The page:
Monday, January 31, 2005

*Somebody* Was as High as an Elephant's Eye! Aïda at LA Opera

Well, add Aïda to the list of operas I never want to see again. I guess I would go see it if someone really good was going to be in it and it was close by, but other than that, if I get bitten by an Aïda bug, I’ll just stay home and listen to my recording. That probably won’t happen though, since it’s really not one of my favorites.I can’t say why though. Maybe the problem is that I’ve never seen it performed by a really good cast before, but I also just don’t care that much for the music, and in comparison to Verdi’s other operas—Don Carlos, Otello, Rigoletto, even La Traviata—the characters are kind of cardboard and the plot is kind of meh. I think Aïda was written after Don Carlos, but it seems like a practice for Don Carlos, character-wise. Amneris is very similar to Eboli; they’re both mezzos who love the tenor but are spurned by him and then plot his downfall, only to repent at the end. But maybe most mezzo roles are like that. Amonasro is also quite similar to Rodrigue in Don Carlos; even their rhetoric is the same, rivers of blood, etc. But in Don Carlos, the characters are more complex; their arias seem to reveal more about their personalities. Even poorly sung Don Carloses are interesting. Poorly sung Aïdas are just a bunch of people standing around a stage in pseudo-Egyptian costumes and shouting.But for some reason, Aïda is the most popular opera in the world (I would’ve guessed Bohème would be, but what do I know?). So the operahouse was unusually packed yesterday, packed cheek-by-jowl with complete douchebags. Cellphones went off, people talked constantly, there were the usual tuberculosis patients hacking and hocking; for some bizarre reason, the ushers seated latecomers while the singers were singing. Fucking annoying.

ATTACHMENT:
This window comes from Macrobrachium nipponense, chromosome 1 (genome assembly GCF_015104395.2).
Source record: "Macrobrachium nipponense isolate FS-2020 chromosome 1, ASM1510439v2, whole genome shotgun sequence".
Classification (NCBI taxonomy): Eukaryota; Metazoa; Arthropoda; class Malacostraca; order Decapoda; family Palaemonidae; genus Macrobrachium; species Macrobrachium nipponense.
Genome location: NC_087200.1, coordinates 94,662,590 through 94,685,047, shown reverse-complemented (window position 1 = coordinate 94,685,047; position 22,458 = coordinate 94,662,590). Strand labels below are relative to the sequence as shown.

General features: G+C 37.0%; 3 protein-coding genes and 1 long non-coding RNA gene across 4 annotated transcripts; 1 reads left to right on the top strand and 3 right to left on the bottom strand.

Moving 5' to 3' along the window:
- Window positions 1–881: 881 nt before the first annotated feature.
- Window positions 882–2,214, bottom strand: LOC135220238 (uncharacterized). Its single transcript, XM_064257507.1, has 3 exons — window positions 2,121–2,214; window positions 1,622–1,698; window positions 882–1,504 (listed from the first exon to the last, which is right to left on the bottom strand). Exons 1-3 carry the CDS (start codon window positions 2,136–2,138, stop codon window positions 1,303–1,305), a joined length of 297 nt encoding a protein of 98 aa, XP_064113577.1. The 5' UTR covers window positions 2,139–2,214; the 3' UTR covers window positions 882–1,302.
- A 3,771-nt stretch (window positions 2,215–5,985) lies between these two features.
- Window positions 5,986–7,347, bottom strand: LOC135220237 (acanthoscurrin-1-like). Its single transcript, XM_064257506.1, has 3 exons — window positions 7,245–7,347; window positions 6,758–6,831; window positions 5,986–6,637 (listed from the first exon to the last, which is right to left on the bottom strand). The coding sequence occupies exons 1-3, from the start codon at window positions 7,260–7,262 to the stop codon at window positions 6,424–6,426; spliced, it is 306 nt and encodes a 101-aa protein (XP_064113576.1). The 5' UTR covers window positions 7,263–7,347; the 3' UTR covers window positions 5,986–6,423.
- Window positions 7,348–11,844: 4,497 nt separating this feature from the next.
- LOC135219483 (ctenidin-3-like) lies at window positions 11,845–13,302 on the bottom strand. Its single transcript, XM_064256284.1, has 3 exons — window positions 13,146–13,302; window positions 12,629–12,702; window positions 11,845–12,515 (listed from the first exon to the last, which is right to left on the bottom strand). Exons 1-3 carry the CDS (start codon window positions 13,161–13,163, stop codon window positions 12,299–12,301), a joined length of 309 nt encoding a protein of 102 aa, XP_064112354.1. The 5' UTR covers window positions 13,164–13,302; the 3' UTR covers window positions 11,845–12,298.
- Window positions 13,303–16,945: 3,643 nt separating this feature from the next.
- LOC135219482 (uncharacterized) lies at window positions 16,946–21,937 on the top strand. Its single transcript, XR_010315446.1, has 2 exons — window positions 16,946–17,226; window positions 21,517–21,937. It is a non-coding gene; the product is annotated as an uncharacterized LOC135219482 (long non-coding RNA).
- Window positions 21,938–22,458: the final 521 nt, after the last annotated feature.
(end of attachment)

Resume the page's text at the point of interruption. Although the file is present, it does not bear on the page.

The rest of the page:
The staging was pretty spare and unintrusive. Nothing super tackily “Egyptian” or anything, though I did wonder why the Egyptians were worshipping a giant head of Richard Chamberlain. The costumes were kind of lame, also mercifully not super-“Egyptian”, but silly nonetheless. The Egyptian priests looked like a gospel choir of Yul Brynners. Aïda and Amneris wore muumuus, and Radames and Amonasro were confused about what country they were fighting for and were wearing Roman centurion-type outfits. Radames had dreadlocks for some reason; I guess they had some dreadlock wigs left over from all those crazy, reggae-loving Greeks in Idomeneo. The color choices were oh-so-anvilicious too. All the “good” Ethiopians wore blue and all the “bad” Egyptians wore red, except Radames (because he’s good, get it?), which made it really pathetic when Amneris couldn’t figure out who Radames was in love with. Duh, it’s Aida; they’re wearing the same color, clearly they’re in love!